The Migratory Bird Conservation Commission was established on Feb. 18, 1929, through the passage of the Migratory Bird Conservation Act. It was created and authorized to consider and approve any areas of land and/or water recommended by the Secretary of the Interior for purchase or rental by the U.S. Fish and Wildlife Service, and to fix the price or prices at which such areas may be purchased or rented. In addition to approving purchase and rental prices, the Commission considers the establishment of new waterfowl refuges.
Through its Grasslands for Tomorrow initiative, Ducks Unlimited has pledged to perpetually protect 2 million acres of native prairie for future generations to experience and enjoy—one of the most ambitious conservation initiatives ever undertaken. Protection of native prairie is achieved through perpetual grassland and wetland easements, land purchases and donated conservation easements. These approaches are always directed at willing landowners.
The Service's Small Wetlands Program uses funds from the sale of federal duck stamps to permanently protect waterfowl production areas—nearly 3 million acres so far. The habitat protected through the Small Wetland Program consists of small wetlands and surrounding grassland habitat, primarily in the U.S. portion of the Prairie Pothole Region. These areas, protected in perpetuity through fee-title acquisition or easement, are called waterfowl production areas.
"We will work with private landowners to accelerate the conservation of native prairie—both wetland and grassland habitats—within the Prairie Pothole Region in the eastern parts of North Dakota and South Dakota," Ashe said. "The conservation area is an easement program that will be part of a strategic, landscape-scale conservation effort to conserve vital habitat."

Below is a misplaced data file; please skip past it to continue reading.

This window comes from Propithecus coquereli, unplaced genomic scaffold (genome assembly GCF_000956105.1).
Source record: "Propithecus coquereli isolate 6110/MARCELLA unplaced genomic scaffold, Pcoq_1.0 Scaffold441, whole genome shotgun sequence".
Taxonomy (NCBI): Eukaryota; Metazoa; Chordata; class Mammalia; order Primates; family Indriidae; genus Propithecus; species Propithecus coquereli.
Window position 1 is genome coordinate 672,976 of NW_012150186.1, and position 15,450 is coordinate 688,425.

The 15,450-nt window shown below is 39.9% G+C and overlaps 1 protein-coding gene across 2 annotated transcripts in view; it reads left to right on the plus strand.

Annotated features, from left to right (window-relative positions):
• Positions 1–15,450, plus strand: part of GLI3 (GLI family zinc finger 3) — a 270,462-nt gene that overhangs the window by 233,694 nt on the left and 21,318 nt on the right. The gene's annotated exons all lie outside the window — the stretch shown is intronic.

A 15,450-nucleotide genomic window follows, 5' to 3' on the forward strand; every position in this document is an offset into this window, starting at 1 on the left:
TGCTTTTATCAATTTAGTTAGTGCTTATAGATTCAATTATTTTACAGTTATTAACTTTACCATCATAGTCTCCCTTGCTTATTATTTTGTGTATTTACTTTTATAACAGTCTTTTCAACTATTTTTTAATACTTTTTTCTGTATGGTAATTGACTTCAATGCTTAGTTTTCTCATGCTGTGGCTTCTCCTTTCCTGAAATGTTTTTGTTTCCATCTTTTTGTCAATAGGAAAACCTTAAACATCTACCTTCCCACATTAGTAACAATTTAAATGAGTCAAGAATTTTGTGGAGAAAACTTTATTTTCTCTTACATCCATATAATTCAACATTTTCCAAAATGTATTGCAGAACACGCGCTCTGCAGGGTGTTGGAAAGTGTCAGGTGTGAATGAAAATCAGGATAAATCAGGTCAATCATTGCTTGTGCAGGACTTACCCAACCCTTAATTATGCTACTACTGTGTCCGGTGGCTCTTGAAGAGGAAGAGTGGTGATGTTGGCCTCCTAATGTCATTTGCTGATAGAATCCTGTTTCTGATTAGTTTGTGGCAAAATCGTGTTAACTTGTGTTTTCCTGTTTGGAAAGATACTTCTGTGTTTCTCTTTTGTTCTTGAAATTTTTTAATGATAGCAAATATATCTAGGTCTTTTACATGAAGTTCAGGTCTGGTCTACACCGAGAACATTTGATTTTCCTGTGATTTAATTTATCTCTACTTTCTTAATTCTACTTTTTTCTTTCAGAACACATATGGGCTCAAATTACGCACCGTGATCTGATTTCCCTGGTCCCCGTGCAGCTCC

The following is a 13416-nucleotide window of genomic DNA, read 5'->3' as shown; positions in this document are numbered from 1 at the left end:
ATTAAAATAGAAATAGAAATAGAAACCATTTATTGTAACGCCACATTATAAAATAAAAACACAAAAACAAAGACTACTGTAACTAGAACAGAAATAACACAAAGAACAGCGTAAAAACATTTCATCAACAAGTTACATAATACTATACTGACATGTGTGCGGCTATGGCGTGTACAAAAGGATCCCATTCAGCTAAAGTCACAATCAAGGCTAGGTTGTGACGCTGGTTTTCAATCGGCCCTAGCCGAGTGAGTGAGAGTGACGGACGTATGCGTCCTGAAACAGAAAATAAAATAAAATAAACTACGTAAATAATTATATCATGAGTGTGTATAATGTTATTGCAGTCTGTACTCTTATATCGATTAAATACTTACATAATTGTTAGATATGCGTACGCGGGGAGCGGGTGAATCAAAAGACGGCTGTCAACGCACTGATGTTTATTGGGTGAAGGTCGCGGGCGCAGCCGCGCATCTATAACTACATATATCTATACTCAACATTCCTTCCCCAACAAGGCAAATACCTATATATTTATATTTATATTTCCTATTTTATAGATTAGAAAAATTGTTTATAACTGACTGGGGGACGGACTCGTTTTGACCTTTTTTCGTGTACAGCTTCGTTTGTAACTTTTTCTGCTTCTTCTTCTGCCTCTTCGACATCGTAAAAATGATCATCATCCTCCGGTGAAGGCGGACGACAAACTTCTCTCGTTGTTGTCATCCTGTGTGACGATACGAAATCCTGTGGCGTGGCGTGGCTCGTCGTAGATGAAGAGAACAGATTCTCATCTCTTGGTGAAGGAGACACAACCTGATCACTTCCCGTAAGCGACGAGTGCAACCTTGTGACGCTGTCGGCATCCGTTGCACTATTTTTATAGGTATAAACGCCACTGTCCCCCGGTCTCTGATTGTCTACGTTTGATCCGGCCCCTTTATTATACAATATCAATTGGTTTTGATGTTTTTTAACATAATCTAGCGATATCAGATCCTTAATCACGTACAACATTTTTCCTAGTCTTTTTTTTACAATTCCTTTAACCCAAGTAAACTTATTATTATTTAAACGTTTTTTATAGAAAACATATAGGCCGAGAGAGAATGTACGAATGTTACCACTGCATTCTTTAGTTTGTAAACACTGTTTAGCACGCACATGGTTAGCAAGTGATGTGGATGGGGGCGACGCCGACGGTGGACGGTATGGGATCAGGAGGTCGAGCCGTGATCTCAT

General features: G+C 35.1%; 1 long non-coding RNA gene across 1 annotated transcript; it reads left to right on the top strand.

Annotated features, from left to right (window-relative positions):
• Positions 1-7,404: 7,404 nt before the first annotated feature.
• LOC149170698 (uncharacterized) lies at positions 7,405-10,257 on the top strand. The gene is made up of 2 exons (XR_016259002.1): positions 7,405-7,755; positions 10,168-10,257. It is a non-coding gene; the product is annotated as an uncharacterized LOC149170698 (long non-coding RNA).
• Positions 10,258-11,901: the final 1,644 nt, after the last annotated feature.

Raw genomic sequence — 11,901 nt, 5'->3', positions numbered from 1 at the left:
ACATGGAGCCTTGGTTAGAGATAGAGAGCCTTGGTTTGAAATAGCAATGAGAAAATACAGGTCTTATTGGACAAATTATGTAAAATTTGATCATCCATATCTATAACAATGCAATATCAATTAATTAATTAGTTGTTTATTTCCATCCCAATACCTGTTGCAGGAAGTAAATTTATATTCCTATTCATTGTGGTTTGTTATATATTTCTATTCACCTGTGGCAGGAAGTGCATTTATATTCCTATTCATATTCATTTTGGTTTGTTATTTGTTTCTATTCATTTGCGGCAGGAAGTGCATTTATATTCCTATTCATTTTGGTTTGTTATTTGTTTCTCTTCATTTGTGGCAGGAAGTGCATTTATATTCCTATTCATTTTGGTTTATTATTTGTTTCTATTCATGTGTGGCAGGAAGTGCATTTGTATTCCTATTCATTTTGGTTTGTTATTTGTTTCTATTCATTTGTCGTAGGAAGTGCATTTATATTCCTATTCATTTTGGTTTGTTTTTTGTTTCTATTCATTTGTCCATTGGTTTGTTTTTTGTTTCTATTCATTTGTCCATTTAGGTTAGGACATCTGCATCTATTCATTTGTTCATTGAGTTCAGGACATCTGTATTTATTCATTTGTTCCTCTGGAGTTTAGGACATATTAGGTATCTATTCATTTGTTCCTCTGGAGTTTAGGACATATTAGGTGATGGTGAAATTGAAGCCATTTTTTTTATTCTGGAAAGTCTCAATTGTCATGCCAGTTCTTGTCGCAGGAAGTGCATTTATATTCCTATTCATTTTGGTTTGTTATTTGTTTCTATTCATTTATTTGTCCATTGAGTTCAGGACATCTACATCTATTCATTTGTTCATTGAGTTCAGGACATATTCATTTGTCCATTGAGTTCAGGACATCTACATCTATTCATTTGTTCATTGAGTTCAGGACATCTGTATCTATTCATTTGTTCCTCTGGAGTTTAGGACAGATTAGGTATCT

Ducks Unlimited is the world's largest nonprofit organization dedicated to conserving North America's continually disappearing waterfowl habitats. Established in 1937, Ducks Unlimited has conserved more than 12 million acres, thanks to contributions from more than a million supporters across the continent. Guided by science and dedicated to program efficiency, DU works toward the vision of wetlands sufficient to fill the skies with waterfowl today, tomorrow and forever. Visit the DU website, www.ducks.org, for more information.
The mission of the U.S. Fish and Wildlife Service is working with others to conserve, protect, and enhance fish, wildlife, plants, and their habitats for the continuing benefit of the American people. We are both a leader and trusted partner in fish and wildlife conservation, known for our scientific excellence, stewardship of lands and natural resources, dedicated professionals, and commitment to public service. For more information on our work and the people who make it happen, visit www.fws.gov. Connect with our Facebook page at www.facebook.com/usfws, follow our tweets at www.twitter.com/usfwshq, watch our YouTube Channel at www.youtube.com/usfws and download photos from our Flickr page at www.flickr.com/photos/usfwshq
Becky Jones Mahlum
U.S. Fish and Wildlife Service